Certainly, many acclaimed and famous fashion designers over the past 50 years have been largely self-taught, including Karl Lagerfeld, Miuccia Prada, Vivienne Westwood and Manolo Blahnik, or have come from other fields such as architecture, studied by people like Pierre Cardin and Gianfranco Ferré.

But the advent of social media has changed the dynamics of the industry, allowing creatives to interact directly with their audiences, rather than through gatekeepers such as publishers and retailers. At the same time, brand purpose, values ​​and messages have become important qualities alongside aesthetics and design.

Abloh also has a background as a famous architect, and Off-White has chosen designer and editor Ibrahim Kamara as his de facto successor.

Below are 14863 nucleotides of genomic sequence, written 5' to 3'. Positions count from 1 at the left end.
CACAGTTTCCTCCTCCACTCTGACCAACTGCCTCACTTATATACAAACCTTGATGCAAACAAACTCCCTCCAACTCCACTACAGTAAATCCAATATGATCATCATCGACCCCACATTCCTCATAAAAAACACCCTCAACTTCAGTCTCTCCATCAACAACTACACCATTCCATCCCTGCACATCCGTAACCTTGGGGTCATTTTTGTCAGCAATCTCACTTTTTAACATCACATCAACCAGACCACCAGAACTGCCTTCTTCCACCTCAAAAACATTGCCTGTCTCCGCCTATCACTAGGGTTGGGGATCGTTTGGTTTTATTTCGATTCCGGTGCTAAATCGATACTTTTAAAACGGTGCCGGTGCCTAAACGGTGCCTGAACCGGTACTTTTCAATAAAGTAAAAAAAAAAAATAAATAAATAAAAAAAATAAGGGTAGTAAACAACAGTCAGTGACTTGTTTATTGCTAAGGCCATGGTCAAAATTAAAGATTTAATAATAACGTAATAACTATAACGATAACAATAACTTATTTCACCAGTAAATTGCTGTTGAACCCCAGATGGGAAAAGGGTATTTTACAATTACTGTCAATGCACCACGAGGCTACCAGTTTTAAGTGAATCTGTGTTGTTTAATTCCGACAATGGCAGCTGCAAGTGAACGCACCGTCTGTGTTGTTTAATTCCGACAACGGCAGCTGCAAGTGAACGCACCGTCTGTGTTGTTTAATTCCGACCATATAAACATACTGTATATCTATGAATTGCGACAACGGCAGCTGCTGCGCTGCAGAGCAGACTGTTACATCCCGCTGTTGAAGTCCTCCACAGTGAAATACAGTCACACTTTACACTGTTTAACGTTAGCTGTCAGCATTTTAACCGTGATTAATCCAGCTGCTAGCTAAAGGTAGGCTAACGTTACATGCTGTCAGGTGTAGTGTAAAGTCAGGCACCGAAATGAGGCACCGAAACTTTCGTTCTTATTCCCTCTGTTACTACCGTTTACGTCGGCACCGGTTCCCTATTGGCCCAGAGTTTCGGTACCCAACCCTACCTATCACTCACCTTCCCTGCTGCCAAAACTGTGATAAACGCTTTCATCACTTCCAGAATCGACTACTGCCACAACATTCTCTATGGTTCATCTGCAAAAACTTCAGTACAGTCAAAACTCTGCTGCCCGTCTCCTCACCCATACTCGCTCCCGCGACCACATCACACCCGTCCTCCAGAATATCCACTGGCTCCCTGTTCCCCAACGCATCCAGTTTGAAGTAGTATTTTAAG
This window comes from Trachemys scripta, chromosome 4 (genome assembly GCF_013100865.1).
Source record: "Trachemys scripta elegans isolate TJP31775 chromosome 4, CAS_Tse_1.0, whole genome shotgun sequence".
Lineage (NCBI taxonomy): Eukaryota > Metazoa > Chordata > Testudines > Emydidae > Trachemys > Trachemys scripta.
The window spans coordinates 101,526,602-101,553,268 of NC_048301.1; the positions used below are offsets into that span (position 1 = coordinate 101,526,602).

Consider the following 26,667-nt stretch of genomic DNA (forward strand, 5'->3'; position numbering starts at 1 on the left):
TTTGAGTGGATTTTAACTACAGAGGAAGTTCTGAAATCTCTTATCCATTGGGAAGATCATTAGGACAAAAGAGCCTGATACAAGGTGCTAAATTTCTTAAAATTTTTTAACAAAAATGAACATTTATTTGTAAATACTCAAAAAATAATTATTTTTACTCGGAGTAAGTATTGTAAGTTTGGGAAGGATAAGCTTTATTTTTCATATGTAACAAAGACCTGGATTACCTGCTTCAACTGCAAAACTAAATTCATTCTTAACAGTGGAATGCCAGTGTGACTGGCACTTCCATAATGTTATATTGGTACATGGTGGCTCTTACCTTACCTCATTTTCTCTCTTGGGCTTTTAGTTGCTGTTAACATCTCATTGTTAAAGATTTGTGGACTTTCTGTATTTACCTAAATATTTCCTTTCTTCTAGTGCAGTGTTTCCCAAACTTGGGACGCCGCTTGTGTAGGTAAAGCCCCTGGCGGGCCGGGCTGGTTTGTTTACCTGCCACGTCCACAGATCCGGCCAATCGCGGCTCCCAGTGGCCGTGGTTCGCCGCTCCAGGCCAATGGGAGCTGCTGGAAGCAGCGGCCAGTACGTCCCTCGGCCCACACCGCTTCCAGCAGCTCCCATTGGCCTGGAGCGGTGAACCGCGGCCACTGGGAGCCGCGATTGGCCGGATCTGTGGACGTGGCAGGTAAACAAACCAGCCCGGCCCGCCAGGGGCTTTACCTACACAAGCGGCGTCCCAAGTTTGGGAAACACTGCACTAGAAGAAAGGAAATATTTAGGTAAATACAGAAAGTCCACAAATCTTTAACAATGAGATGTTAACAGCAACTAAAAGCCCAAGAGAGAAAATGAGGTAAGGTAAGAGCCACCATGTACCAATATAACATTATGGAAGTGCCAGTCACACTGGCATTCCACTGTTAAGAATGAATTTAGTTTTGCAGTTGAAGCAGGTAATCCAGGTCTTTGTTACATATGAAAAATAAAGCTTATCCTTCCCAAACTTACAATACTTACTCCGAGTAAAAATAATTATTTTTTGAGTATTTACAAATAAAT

Ibrahim Kamara

Courtesy picture

Editor-in-chief of Dazed magazine, Kamara has been part of the Off-White family for years, styling the brand’s runways. Prior to taking the executive role at Dazed, he produced editorials for magazines like iD, System, Vogue Italia and Another, drawing attention to rich visual storytelling that weaves high fashion with diverse cultural references and questions. on gender and identity.

Kamara has 246,000 followers on Instagram.

Celebrity entourages can’t be ignored either.

Nigo’s debut show for Kenzo last January helped the brand earn $6.6 million in media impact value and rank among the top three most impactful shows of Paris Fashion Week, after Louis Vuitton in first place and Dior second, according to Launchmetrics charts. “The show’s star-studded front row generated immense media buzz, with various hip-hop artists such as Kanye West, Pharrell Williams and Tyler the Creator being mentioned in over 50% of brand-related placements,” said the data and information society. Noted.